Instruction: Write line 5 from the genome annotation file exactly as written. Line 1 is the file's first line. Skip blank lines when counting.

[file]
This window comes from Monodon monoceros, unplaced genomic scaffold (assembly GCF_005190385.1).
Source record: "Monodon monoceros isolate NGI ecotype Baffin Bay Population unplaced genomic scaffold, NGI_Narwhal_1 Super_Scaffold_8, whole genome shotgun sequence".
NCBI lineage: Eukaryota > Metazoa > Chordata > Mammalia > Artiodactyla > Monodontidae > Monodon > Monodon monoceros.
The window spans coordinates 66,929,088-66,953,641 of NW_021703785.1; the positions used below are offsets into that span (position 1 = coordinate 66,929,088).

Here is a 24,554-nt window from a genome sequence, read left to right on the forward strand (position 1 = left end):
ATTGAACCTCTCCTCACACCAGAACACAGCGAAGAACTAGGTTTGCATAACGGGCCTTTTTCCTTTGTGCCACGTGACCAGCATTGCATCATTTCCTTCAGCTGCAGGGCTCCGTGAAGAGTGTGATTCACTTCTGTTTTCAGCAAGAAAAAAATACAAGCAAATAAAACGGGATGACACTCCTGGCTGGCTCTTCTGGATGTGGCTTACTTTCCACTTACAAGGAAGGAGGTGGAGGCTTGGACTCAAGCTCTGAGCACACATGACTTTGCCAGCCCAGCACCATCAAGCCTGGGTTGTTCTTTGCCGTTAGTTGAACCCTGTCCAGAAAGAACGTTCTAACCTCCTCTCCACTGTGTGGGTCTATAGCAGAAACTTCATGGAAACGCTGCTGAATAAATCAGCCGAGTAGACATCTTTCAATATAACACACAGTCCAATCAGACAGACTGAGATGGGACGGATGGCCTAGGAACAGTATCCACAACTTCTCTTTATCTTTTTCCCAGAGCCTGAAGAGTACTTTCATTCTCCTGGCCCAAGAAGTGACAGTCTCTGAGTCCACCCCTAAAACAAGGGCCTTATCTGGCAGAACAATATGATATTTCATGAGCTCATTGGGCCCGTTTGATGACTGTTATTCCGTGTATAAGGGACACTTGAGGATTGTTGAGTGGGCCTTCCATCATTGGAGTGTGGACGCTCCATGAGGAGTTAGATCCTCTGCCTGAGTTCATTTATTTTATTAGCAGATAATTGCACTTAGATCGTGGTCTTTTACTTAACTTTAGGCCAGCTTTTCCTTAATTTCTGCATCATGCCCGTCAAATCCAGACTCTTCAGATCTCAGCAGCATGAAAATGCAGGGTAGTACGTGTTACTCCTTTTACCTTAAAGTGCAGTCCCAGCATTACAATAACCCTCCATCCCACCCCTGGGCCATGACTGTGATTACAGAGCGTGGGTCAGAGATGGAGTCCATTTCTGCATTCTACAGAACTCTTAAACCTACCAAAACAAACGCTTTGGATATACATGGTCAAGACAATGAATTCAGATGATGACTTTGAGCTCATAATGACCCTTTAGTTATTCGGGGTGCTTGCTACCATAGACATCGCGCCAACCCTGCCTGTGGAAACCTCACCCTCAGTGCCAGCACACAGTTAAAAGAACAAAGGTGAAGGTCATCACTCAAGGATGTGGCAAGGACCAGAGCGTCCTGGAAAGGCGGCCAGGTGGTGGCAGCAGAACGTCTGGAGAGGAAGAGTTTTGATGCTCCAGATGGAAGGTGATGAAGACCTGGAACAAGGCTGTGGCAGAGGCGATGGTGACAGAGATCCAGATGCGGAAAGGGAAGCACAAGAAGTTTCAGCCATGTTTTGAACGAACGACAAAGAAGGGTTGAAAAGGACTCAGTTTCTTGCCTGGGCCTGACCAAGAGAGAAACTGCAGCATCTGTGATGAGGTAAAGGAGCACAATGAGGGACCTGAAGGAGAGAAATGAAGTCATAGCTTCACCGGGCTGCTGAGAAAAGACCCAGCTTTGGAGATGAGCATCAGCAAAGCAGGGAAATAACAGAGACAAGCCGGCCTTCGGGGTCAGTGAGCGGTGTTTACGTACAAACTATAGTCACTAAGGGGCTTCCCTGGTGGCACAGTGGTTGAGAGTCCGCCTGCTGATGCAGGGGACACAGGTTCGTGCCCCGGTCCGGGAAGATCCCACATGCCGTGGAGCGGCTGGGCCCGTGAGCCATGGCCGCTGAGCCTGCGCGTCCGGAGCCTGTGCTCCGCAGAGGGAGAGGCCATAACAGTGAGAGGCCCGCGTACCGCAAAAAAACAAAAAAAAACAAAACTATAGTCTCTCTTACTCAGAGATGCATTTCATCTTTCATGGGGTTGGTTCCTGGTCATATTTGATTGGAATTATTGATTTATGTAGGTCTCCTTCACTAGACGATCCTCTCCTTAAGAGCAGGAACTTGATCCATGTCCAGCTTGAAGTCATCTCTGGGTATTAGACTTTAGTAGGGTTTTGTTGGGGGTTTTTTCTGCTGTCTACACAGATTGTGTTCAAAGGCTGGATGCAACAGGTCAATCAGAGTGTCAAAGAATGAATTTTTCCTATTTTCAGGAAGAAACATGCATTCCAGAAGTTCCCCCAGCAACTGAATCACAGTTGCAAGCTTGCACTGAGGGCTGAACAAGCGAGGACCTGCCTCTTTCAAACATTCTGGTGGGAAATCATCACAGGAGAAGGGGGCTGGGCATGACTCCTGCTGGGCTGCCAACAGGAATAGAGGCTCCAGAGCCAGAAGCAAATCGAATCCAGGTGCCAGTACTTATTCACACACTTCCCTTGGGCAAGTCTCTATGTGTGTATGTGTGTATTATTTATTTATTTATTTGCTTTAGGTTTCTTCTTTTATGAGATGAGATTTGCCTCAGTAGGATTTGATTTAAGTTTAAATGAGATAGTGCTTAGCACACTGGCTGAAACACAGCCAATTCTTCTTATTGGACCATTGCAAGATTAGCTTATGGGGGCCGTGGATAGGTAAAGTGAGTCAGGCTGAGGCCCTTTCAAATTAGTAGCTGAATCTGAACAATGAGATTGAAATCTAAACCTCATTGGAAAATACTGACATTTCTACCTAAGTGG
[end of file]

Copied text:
Here is a 24,554-nt window from a genome sequence, read left to right on the forward strand (position 1 = left end):